Travis Kalanick, chief executive officer of Uber Technologies Inc, failed on Thursday to win the dismissal of an antitrust lawsuit accusing him of scheming to drive up prices for passengers who use the popular ride-sharing service.
U.S. District Judge Jed Rakoff in Manhattan said Kalanick must face claims he conspired with drivers to ensure they charge prices set by an algorithm in the Uber smartphone app to hail rides, including “surge pricing” during periods of peak demand.
“In creating Uber, Kalanick organized price-fixing among independent drivers who should be competing with one another on price,” he said. “Today’s decision confirms that apps are not exempt from the antitrust laws.”
This may be one of the dumbest claims I’ve come across with respect to Uber.
If surge pricing is a problem then all of Uber’s pricing is a problem. Uber sets the price in an area for all its drivers. But drivers often work on multiple platforms — and Uber competes on price with Lyft. And cabs. And alternative forms of transportation.
The relevant market here would have to be setting pricing within a firm rather than across firms.
Of course taxi regulators set price for all taxis across firms and the very point is to prevent competition. They also limit the number of cabs to prevent competition. The suit should perhaps argue that federal antitrust ought to preempt state price fixing.
On the other hand Uber consistently lowers prices. That is a complaint of drivers.
So we have an attempt at a class action of people ostensibly harmed by voluntarily accepting rides at a freely agreed-upon price for something that may not have been available otherwise.
And in any case Uber doesn’t raise or lower fares for all drivers — rather whether or not rates change depends on the exact physical location of each ride request, meaning the location of the customer and not even where the driver is located.
New York’s Attorney General doesn’t think surge pricing has anti-trust problems, in fact the attorney general’s office has entered into a formal agreement with Uber that allows while limiting surge pricing during emergencies.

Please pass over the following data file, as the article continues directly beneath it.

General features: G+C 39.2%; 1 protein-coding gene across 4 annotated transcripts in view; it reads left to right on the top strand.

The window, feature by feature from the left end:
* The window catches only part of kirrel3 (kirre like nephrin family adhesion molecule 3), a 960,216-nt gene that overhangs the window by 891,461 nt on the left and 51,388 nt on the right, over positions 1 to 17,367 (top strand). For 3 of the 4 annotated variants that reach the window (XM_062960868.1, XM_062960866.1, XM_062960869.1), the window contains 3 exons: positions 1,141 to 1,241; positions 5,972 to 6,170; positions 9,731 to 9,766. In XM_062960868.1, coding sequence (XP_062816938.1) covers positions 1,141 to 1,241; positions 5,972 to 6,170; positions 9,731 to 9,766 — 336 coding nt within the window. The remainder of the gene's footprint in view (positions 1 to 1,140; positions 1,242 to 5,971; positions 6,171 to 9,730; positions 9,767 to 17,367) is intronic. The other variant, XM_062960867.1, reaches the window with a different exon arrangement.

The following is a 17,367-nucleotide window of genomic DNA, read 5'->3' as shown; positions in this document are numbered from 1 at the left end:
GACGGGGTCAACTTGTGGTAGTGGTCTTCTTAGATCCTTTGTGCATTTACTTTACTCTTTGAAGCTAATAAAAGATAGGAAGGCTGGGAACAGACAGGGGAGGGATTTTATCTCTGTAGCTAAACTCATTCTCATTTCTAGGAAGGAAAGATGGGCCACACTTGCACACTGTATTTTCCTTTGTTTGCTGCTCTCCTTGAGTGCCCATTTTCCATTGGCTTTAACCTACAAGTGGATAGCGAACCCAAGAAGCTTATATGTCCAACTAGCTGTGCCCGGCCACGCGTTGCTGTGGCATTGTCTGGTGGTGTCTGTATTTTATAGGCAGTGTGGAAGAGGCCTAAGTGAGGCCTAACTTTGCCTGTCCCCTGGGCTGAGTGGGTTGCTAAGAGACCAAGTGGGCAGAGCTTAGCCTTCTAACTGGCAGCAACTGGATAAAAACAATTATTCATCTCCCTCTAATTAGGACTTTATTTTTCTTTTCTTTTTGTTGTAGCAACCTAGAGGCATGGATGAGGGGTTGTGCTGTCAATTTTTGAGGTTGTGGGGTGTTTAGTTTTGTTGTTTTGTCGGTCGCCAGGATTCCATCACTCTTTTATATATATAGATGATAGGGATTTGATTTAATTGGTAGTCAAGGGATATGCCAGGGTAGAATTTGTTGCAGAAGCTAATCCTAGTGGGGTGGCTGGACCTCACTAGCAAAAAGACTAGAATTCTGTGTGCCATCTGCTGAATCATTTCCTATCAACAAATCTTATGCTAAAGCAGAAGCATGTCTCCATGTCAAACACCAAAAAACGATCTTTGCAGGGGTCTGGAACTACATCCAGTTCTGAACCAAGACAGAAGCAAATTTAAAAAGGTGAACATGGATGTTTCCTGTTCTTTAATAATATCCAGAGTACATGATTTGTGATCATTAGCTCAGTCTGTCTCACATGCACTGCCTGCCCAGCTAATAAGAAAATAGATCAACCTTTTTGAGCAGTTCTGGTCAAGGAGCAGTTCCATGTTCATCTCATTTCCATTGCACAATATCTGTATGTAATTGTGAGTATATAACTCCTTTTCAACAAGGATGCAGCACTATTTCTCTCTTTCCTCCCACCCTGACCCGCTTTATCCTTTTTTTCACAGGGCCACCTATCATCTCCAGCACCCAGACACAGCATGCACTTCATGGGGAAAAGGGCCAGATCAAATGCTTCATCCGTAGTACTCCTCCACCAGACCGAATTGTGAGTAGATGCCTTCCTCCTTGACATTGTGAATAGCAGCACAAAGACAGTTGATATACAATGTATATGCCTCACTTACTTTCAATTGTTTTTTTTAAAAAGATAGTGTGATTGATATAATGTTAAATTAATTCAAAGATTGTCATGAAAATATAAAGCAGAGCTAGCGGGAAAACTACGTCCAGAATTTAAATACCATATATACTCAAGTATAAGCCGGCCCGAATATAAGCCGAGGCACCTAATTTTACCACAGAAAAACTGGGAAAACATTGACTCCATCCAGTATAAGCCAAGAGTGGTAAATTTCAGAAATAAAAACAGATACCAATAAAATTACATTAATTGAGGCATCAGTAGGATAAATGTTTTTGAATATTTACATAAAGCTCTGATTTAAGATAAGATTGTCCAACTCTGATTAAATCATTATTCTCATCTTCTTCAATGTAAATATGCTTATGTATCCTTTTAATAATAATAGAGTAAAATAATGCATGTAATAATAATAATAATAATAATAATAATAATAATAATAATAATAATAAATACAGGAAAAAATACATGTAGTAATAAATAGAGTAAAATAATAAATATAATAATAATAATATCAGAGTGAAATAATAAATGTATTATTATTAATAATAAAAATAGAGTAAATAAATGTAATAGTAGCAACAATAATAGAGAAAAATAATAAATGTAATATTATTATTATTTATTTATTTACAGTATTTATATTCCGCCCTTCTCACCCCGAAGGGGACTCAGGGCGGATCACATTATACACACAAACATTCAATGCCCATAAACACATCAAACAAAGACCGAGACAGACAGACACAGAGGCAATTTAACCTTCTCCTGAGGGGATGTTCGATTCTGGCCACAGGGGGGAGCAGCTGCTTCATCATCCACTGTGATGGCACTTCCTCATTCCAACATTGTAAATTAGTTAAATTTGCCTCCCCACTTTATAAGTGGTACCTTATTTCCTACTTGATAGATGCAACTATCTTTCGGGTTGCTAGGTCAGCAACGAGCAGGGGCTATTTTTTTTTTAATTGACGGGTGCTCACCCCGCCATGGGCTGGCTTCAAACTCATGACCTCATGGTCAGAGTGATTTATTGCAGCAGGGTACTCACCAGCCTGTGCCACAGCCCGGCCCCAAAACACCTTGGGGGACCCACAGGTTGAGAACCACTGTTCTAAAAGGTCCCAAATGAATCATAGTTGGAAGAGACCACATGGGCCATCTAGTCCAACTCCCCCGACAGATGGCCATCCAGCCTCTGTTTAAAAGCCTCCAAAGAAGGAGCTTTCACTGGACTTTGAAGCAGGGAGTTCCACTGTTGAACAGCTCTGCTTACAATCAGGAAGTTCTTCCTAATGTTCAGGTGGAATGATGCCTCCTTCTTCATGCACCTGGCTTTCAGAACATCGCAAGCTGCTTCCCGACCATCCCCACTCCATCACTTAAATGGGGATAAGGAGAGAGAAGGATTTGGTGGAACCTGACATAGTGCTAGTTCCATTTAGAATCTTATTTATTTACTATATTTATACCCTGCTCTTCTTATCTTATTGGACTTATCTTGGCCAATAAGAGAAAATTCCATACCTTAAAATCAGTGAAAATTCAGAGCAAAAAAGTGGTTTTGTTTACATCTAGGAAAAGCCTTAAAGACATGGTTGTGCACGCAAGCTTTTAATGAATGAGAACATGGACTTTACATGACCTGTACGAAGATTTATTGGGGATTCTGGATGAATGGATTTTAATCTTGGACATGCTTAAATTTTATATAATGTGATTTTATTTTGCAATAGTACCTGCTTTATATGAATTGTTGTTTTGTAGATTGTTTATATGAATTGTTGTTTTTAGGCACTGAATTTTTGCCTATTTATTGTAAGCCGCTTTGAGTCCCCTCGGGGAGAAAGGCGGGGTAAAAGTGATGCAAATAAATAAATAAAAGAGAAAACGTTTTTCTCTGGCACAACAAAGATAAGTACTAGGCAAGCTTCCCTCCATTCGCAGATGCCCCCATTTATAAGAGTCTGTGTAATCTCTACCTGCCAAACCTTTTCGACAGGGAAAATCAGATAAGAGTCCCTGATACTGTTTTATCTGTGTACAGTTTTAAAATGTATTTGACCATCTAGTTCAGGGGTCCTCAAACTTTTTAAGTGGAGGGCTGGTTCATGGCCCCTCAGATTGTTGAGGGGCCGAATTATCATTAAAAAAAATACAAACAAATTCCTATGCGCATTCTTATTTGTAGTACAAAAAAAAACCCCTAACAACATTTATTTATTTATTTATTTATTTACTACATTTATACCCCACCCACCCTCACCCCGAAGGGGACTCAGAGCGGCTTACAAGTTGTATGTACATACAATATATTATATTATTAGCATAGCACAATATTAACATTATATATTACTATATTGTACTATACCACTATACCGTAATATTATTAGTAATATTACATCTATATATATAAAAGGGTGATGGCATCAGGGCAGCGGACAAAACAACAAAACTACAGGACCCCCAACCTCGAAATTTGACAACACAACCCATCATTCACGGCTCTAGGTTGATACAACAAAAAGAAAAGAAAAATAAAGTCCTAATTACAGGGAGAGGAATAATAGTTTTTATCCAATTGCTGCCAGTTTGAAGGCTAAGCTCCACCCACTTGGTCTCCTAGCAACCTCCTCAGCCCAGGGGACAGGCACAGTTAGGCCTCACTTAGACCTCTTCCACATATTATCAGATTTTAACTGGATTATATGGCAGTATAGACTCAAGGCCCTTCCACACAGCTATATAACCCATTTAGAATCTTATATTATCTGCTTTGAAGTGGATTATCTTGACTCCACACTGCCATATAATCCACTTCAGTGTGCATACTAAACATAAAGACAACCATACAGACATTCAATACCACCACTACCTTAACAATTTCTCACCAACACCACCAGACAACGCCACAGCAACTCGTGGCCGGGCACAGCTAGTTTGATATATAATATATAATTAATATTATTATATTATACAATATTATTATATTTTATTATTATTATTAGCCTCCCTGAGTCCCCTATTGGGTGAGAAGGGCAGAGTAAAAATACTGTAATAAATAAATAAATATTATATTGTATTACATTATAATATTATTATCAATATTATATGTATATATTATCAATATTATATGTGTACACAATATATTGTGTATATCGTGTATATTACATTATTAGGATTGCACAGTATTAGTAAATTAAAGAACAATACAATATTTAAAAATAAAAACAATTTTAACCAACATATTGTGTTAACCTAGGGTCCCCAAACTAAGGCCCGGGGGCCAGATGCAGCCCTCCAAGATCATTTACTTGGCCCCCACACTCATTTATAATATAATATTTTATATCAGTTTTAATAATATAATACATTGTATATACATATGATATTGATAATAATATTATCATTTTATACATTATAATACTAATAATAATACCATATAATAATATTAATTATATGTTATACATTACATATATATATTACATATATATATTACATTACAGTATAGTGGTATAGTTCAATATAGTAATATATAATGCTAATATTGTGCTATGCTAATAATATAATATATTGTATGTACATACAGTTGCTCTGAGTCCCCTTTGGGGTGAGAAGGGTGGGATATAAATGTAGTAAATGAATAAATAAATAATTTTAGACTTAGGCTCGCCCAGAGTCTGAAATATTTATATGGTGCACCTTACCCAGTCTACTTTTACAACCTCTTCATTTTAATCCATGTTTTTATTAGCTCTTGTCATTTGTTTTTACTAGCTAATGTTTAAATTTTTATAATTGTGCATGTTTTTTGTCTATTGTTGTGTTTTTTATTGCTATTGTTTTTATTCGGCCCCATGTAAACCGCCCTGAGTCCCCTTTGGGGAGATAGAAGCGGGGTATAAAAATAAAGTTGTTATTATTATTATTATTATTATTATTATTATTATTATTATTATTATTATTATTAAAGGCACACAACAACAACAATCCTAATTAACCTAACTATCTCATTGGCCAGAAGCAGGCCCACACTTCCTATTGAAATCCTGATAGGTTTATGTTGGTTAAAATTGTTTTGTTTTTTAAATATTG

More fundamentally, surge pricing is great.
- It’s never a surprise. It pops up on a customer’s screen. When it’s more than a de minimis amount You even have to type in the multiple to confirm it. You can’t be charged for surge pricing without acknowledging it first.
- Most of the money goes to the driver, not to Uber. Uber takes the same 20% cut during a surge that they do on regular rides.
- It balances requests for rides with available rides. People with a real need get rides, others are encouraged to take alternate forms of transportation or wait for the surge to end.
- It makes more rides available. It brings drivers into the surge area, when they might not be driving at all. Take a snow storm, at regular prices you stay warm at home, at surge prices you provide service if you’re a driver. That benefits drivers and gets riders where they’re going. And when drivers enter the area, the surge ends.
The degree of the surge depends on the imbalance between riders wanting rides and drivers available and willing to provide rides.
I’ve paid surge pricing — arrive at New York Penn Station. 4pm on a Friday. Raining. Shift change. You won’t get a cab on the street. Cab line an hour long. Uber, 1.25x pricing, a few extra bucks and I was on my way to my hotel in about 3 minutes. Bam.
THE ALTERNATIVE TO SURGE PRICING IS NOT ENOUGH RIDES AT ANY PRICE. The alternative ‘surge’ pricing is infinite. Uber adds capacity, provides a service that wouldn’t otherwise exist.
As I’ve written before, economists love surge pricing, people who don’t understand economics hate it.